Next, where do we  find obsidian? Obsidian is located in a number of regions throughout the world; basically anywhere there is a volcano in the vicinity of water. In Mexico, the Trans Mexican Volcanic Belt extends from Puerto Vallarta on Banderas Bay in the state of Jalisco all the way across the country to the Gulf of Mexico. Deposits of obsidian are present throughout this entire region with some of the most significant being in the state of Jalisco, within a hundred miles of Vallarta. A region referred to as the Tequila Valley, located in the Magdalena and La Vega lake basins near the city of Teuchitlan, Jalisco, is the location of the 9,600 feet above sea level Tequila Volcano, which last erupted about 200,000 years ago. Now we know that our friendly tienda owner wasn’t completely wrong when he told us that our prized souvenirs were old; at least the obsidian they were made of was old!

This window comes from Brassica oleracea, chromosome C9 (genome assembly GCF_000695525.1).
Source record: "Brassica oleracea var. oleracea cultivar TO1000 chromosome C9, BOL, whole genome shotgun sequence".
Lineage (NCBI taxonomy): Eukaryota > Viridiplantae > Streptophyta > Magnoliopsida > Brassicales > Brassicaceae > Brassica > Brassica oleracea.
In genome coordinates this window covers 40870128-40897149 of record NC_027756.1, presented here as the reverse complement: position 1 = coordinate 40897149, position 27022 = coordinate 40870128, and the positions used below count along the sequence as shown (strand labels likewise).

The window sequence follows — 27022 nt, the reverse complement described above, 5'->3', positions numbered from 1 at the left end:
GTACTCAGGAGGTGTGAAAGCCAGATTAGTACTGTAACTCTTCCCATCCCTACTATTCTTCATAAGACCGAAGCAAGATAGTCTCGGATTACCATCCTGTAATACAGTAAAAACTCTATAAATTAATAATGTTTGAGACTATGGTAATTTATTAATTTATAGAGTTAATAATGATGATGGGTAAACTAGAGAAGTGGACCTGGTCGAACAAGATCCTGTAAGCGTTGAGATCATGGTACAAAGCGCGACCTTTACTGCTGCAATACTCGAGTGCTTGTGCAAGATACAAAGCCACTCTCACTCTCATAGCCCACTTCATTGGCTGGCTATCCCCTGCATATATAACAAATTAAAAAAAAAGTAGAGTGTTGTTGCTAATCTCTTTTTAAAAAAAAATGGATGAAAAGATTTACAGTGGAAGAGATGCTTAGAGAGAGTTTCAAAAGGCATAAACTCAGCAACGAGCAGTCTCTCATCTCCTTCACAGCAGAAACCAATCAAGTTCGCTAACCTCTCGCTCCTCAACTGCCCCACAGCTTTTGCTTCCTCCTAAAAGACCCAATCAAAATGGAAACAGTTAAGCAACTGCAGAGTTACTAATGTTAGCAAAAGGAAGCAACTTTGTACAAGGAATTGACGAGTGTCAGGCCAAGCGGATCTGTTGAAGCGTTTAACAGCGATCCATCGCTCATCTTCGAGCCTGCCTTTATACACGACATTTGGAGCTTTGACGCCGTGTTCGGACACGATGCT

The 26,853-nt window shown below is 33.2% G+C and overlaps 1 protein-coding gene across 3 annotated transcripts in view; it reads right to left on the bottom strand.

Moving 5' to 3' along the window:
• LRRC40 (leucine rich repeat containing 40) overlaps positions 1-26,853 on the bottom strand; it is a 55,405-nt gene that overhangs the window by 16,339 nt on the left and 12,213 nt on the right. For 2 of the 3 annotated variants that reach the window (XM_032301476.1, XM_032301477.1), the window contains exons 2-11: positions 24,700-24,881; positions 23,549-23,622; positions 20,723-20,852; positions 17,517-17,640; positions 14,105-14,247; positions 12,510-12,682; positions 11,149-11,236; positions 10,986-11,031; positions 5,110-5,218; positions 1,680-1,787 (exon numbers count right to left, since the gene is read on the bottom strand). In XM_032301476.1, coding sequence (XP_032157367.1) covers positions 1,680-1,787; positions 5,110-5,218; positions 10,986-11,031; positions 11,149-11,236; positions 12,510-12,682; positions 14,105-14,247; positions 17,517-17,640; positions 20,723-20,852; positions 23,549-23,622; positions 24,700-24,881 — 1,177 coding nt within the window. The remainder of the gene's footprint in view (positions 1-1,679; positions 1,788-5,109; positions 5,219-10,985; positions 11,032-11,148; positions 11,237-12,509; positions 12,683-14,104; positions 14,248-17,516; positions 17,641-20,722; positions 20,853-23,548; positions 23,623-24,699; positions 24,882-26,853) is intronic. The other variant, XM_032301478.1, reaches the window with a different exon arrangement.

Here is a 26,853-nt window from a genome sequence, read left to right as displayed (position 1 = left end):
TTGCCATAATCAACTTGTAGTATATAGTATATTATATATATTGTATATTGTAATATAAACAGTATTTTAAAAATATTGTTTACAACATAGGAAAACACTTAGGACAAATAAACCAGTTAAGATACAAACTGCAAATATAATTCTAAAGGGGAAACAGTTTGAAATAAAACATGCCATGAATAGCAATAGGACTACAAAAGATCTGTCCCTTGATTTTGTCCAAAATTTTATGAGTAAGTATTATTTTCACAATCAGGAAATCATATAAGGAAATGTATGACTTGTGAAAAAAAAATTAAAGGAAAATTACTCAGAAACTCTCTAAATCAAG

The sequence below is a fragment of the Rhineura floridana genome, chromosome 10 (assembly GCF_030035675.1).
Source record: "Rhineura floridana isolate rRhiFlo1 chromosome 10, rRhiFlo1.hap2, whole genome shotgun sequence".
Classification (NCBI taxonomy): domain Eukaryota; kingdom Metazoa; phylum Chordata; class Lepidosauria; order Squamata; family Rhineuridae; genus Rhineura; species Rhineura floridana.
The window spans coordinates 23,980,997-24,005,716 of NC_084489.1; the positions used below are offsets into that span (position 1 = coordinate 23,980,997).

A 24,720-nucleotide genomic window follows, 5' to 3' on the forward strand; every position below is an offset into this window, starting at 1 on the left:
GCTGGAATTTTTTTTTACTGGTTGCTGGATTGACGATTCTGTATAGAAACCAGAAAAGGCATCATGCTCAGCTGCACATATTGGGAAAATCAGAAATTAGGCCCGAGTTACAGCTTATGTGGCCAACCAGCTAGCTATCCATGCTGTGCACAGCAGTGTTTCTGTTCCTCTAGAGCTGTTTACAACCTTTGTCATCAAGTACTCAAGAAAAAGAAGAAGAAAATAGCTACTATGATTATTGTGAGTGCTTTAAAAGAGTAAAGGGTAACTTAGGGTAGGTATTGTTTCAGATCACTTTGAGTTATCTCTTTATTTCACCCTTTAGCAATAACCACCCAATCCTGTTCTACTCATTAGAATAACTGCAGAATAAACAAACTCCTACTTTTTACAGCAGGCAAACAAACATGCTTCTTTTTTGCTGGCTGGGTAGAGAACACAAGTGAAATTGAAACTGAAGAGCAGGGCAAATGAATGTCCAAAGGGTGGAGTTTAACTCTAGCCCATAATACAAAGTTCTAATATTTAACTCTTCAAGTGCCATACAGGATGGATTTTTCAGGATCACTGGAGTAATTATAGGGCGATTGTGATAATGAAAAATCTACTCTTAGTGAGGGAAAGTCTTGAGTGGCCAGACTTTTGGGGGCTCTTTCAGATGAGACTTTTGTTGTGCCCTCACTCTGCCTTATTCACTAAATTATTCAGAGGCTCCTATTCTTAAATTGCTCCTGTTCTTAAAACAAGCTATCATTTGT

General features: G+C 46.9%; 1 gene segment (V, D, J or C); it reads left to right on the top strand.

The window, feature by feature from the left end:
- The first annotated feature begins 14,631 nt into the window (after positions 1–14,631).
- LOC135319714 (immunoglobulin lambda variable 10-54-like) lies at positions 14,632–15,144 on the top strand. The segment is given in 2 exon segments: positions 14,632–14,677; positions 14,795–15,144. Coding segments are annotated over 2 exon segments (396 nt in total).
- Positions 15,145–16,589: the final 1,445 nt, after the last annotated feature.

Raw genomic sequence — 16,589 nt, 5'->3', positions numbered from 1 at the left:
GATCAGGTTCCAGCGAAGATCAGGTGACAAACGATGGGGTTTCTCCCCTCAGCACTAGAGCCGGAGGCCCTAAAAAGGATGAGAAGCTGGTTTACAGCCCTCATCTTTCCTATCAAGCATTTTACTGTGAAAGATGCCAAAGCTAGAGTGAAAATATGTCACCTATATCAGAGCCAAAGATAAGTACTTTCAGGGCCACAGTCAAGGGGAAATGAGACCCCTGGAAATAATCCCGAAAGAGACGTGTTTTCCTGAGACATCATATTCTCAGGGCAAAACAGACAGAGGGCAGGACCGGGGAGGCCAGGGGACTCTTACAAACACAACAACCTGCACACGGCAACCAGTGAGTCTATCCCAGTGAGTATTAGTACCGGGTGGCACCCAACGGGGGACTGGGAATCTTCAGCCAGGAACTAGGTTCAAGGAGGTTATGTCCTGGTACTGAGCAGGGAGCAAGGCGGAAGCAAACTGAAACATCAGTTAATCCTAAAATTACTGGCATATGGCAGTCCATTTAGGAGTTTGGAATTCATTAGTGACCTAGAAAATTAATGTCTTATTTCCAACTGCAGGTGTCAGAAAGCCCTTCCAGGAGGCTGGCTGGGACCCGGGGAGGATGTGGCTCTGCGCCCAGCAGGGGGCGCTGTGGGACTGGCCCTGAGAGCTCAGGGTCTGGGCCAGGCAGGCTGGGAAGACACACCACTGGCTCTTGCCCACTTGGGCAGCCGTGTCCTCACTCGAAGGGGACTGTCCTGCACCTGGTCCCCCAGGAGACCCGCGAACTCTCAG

Obsidian, called itztli in the Nahuatl language, has been found at nearly every Mesoamerican archaeological site and can easily be dated and traced back to its place of origin. One such site in Jalisco is located in the Teuchitlan (in the Nahuatl language means the place of the first God) area which was the home of a pre-Hispanic civilization with approximately 25,000 to 50,000 inhabitants more than 2,000 years ago. This mysterious civilization which lasted until about 1,000 years ago was neither Aztec, Toltec, nor Maya. In fact, to this day, no one knows for sure who they were. The economy of this ancient metropolis, referred to as the Guachimontes site, was built on mining, working, and trading in obsidian, one of the most precious materials in early Mesoamerica. Obsidian was revered by ancient cultures and was one of the major barter materials, prized for its ability to be worked to razor-sharp edges for arrows and spears. Due to the low bulk of obsidian in transport and the resulting large quantity of useful items that could be produced from a small amount of material, it required less effort in trade which in turn contributed to obsidian’s widespread use. For many centuries, Teuchitlan was the cultural center of western Mexico with a trade network along a coastal route extending from Guatemala to Arizona.